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Collision Detection
ASCB 2007 American Society for Cell Biology
Poster: Sunday, December 2, 2007, program 107, board B39
Presented 12:00n-1:30p by Tim Andersen and Tim Otter..
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Stable Oscillations via Quorum Sensing in Virtual Bacteria

Poster image (reduced size suitable for page printing)
Accompanying handout

To analyze gene regulatory and signaling mechanisms that produce synchronized rhythms in bacteria, we have designed and built “middle-out” in silico models where molecules, genes, gene regulatory networks, and pathways are represented in a cell-based computational architecture that grows a population of virtual bacteria capable of signaling one another by secreted molecules. First we devised an in silico model of a basic 3-element “repressilator” after Elowitz & Leibler (Nature 403:335), and tested several of their predictions. Although it is possible to monitor any molecule in silico without fluorescent reporters (GFP), we included a reporter gene to mimic the in vivo configuration. As predicted, repressilators with an odd number of genes (3, 5, 7, or 117) oscillated, but those with an even number (4, 6) did not. When we added low or high levels of noise to gene promotion and applied algorithms for cell growth and division, oscillations became asynchronous and varied in amplitude and period, consistent with in vivo studies. Implementing a bidirectional oscillator, where each gene represses the next gene but also promotes the previous one, imparted regularity and stability, and made the network more noise resistant. Finally, we created a computational model of a molecular clock where the cells are synchronized by Lux-R type quorum sensing (Garcia-Ojalvo et al., PNAS 101:10955), and tested its stability of synchronization by 3 methods: 1) temporary knockouts of one repressor gene in each cell; 2) adding noise to gene promotion; and 3) varying decay rates of repressilator proteins. In all three cases, cells became highly synchronized after quorum sensing was activated. These results demonstrate that computational models can simulate in vivo rhythmic behavior, test predictions of mathematical models or wet-bench studies, and augment the hypothesis generation and validation cycle of research on natural and engineered gene networks.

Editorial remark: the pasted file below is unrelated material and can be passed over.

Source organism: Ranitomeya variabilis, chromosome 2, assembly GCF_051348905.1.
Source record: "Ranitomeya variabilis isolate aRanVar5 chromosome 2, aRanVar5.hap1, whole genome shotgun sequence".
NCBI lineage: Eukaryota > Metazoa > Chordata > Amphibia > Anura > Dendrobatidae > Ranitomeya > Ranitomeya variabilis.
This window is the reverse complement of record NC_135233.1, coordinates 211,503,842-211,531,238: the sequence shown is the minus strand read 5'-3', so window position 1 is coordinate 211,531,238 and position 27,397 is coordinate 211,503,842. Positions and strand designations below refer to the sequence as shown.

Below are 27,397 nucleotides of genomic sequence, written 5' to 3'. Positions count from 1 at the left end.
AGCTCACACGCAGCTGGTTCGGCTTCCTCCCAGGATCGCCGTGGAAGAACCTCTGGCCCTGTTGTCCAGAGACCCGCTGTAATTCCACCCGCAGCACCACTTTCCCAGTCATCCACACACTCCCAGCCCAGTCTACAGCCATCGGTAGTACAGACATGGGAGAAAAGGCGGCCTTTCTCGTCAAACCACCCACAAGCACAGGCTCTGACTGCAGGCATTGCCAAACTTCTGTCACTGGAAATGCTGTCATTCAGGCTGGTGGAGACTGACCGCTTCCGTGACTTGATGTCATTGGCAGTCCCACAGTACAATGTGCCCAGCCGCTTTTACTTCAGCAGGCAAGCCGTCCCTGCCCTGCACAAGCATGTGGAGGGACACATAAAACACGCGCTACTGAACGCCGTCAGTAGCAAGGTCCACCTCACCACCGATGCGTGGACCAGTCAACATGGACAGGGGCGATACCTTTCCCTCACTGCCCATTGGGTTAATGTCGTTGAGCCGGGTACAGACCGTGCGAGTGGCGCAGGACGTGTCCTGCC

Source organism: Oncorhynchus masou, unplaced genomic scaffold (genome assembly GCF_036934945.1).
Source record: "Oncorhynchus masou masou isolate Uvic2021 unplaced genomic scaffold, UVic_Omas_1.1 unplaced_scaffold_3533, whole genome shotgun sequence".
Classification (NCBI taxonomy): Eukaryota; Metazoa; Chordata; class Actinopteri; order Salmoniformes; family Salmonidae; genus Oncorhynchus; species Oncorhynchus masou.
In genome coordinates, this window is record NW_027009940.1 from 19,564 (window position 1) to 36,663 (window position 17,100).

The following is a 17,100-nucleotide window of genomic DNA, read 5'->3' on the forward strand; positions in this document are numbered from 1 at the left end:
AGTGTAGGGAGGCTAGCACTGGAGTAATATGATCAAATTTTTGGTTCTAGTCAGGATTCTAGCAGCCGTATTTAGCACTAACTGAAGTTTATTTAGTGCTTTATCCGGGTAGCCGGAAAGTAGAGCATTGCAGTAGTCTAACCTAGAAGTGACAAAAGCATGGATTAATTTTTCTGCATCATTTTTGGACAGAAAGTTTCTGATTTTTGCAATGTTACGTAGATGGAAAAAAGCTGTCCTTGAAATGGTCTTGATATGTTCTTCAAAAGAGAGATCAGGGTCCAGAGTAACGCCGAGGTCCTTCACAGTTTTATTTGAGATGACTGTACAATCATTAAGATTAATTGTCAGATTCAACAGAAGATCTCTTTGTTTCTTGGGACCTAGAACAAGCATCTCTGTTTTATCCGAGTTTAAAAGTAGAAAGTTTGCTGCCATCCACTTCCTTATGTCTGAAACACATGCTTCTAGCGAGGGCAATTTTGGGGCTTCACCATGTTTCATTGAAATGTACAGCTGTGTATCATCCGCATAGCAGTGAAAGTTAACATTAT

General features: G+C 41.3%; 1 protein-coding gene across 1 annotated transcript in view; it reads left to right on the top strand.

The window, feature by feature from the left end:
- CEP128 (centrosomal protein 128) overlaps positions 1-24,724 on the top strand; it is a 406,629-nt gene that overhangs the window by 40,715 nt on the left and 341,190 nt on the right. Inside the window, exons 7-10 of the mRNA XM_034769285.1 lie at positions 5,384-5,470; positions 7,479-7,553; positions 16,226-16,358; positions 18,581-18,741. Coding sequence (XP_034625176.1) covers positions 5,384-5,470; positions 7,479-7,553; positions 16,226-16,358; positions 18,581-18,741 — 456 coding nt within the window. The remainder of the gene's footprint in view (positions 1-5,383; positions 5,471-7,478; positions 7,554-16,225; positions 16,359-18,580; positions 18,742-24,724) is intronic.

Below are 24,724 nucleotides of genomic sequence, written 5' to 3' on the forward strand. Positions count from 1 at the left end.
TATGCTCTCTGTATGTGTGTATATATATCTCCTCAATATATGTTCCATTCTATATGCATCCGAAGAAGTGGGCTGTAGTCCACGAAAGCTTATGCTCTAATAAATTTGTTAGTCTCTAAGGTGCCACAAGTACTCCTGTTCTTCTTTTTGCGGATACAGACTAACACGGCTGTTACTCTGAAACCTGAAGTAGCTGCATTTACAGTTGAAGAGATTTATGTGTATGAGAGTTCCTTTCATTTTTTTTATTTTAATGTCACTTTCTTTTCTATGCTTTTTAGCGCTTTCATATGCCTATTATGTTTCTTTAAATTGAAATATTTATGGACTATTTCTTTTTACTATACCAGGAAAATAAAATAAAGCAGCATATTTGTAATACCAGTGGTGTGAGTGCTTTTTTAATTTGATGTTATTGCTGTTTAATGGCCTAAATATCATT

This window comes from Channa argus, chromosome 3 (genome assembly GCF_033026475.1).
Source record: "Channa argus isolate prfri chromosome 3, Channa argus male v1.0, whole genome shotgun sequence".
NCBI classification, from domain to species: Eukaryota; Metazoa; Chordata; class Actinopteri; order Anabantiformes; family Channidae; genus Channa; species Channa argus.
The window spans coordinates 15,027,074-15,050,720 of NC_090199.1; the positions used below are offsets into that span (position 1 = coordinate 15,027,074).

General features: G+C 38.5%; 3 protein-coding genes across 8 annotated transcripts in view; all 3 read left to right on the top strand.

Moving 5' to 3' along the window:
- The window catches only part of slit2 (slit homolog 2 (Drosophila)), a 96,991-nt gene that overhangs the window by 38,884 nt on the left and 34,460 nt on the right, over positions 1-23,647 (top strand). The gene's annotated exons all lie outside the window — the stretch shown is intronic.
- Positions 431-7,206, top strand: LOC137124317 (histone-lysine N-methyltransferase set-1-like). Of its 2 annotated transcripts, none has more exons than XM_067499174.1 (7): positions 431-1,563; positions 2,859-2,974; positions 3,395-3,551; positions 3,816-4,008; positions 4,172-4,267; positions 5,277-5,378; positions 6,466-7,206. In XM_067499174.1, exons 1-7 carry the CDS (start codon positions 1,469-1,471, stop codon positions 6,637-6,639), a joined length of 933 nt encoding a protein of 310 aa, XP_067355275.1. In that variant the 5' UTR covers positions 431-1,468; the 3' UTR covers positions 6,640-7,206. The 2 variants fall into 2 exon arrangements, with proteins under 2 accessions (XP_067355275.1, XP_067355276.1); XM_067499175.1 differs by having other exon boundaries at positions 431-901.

CDR is presenting three other posters as ASCB:


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